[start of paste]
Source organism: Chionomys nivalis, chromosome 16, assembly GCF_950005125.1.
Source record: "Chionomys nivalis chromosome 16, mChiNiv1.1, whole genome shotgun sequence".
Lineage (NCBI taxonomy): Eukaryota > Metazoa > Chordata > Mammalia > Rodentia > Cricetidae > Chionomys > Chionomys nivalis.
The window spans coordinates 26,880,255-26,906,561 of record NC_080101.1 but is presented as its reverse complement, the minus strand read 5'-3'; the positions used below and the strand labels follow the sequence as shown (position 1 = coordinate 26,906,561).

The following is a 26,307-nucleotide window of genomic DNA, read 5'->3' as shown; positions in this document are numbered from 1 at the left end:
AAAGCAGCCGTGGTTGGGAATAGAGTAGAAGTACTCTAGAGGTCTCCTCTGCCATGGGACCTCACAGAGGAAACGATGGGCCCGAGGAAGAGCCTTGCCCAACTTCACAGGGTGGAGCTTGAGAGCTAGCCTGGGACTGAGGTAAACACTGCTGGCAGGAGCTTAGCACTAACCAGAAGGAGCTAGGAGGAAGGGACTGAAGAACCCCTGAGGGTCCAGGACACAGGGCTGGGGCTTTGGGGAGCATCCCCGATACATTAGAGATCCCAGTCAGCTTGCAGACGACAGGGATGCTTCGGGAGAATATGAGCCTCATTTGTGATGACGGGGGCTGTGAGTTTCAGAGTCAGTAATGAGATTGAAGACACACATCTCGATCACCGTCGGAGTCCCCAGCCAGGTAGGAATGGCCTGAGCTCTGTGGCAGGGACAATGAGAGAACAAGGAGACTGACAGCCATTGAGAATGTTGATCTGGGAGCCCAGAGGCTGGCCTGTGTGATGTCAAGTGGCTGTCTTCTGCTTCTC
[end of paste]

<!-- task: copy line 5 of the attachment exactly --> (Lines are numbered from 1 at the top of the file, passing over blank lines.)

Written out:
The following is a 26,307-nucleotide window of genomic DNA, read 5'->3' as shown; positions in this document are numbered from 1 at the left end: